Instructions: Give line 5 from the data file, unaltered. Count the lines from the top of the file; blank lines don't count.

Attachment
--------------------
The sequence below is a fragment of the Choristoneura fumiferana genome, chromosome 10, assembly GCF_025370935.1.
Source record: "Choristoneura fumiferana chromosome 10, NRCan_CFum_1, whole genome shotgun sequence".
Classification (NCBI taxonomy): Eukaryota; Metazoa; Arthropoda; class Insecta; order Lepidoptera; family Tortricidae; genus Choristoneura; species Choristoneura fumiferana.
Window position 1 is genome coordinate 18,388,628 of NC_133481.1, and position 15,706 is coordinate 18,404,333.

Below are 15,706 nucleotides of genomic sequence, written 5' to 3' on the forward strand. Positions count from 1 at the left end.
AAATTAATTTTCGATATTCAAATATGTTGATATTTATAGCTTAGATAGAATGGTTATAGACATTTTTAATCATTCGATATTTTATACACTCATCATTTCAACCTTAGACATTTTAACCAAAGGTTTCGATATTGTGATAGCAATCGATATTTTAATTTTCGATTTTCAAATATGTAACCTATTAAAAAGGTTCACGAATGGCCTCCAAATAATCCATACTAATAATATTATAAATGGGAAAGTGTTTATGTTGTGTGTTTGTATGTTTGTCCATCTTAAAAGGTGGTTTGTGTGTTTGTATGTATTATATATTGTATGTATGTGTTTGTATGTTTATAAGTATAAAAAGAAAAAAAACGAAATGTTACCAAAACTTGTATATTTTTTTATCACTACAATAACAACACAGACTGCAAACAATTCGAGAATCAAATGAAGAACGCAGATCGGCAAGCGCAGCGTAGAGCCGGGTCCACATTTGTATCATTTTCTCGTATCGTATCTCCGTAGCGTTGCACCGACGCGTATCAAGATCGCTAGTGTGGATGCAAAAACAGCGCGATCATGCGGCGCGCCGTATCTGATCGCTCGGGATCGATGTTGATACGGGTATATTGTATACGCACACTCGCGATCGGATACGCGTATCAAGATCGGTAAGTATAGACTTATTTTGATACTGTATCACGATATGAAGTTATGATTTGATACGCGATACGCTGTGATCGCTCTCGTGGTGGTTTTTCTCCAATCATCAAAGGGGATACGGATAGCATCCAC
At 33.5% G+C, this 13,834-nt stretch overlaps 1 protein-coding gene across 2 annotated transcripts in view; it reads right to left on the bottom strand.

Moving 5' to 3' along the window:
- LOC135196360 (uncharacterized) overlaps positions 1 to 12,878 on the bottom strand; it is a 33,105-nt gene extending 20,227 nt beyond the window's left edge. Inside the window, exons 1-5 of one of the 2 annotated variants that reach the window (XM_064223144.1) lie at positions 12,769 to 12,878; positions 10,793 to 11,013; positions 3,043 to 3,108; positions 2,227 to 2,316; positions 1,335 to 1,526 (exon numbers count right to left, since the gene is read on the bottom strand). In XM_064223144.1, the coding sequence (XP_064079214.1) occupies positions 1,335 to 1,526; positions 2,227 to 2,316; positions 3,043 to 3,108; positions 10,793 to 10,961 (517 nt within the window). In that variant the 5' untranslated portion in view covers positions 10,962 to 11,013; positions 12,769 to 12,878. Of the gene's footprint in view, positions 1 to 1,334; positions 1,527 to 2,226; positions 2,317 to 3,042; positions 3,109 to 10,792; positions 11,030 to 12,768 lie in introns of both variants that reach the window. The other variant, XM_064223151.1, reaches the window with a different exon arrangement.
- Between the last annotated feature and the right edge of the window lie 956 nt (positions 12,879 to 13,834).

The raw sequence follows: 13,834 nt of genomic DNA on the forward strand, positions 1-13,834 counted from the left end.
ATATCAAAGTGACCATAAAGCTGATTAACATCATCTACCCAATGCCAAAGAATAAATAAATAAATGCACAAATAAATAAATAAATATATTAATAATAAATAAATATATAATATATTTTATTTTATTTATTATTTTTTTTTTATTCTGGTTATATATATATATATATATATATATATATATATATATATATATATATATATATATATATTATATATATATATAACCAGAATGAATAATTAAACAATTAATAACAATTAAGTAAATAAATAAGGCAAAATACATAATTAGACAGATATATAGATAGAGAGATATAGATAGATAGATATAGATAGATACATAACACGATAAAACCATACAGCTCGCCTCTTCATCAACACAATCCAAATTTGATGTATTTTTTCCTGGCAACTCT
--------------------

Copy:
Below are 15,706 nucleotides of genomic sequence, written 5' to 3' on the forward strand. Positions count from 1 at the left end.